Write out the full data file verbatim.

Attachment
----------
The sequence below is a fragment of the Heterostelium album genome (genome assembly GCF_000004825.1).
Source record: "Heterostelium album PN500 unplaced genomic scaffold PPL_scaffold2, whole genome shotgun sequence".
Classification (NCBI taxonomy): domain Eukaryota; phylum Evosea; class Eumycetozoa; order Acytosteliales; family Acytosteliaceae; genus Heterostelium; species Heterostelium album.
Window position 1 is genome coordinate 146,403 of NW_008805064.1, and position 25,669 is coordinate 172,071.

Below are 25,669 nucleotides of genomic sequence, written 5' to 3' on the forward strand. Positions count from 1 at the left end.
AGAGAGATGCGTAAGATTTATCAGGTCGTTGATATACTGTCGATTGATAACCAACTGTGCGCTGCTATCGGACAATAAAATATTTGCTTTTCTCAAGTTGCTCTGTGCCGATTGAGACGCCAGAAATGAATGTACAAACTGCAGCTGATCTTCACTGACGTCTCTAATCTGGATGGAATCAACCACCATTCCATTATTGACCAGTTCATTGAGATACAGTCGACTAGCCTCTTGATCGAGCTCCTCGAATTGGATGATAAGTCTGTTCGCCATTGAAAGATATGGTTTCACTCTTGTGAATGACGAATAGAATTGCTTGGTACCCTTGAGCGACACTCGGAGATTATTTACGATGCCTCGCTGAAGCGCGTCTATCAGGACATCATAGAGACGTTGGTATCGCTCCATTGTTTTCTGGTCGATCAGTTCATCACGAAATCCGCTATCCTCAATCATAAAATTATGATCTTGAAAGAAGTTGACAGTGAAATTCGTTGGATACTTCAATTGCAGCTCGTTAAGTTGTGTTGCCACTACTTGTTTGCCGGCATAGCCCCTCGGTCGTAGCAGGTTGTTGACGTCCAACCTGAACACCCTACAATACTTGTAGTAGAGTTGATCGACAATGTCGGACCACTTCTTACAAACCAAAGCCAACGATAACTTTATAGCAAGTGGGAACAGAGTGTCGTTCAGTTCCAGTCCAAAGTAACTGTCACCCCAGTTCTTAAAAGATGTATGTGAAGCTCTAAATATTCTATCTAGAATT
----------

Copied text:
The sequence below is a fragment of the Heterostelium album genome (genome assembly GCF_000004825.1).
Source record: "Heterostelium album PN500 unplaced genomic scaffold PPL_scaffold2, whole genome shotgun sequence".
Classification (NCBI taxonomy): domain Eukaryota; phylum Evosea; class Eumycetozoa; order Acytosteliales; family Acytosteliaceae; genus Heterostelium; species Heterostelium album.
Window position 1 is genome coordinate 146,403 of NW_008805064.1, and position 25,669 is coordinate 172,071.

Below are 25,669 nucleotides of genomic sequence, written 5' to 3' on the forward strand. Positions count from 1 at the left end.
AGAGAGATGCGTAAGATTTATCAGGTCGTTGATATACTGTCGATTGATAACCAACTGTGCGCTGCTATCGGACAATAAAATATTTGCTTTTCTCAAGTTGCTCTGTGCCGATTGAGACGCCAGAAATGAATGTACAAACTGCAGCTGATCTTCACTGACGTCTCTAATCTGGATGGAATCAACCACCATTCCATTATTGACCAGTTCATTGAGATACAGTCGACTAGCCTCTTGATCGAGCTCCTCGAATTGGATGATAAGTCTGTTCGCCATTGAAAGATATGGTTTCACTCTTGTGAATGACGAATAGAATTGCTTGGTACCCTTGAGCGACACTCGGAGATTATTTACGATGCCTCGCTGAAGCGCGTCTATCAGGACATCATAGAGACGTTGGTATCGCTCCATTGTTTTCTGGTCGATCAGTTCATCACGAAATCCGCTATCCTCAATCATAAAATTATGATCTTGAAAGAAGTTGACAGTGAAATTCGTTGGATACTTCAATTGCAGCTCGTTAAGTTGTGTTGCCACTACTTGTTTGCCGGCATAGCCCCTCGGTCGTAGCAGGTTGTTGACGTCCAACCTGAACACCCTACAATACTTGTAGTAGAGTTGATCGACAATGTCGGACCACTTCTTACAAACCAAAGCCAACGATAACTTTATAGCAAGTGGGAACAGAGTGTCGTTCAGTTCCAGTCCAAAGTAACTGTCACCCCAGTTCTTAAAAGATGTATGTGAAGCTCTAAATATTCTATCTAGAATT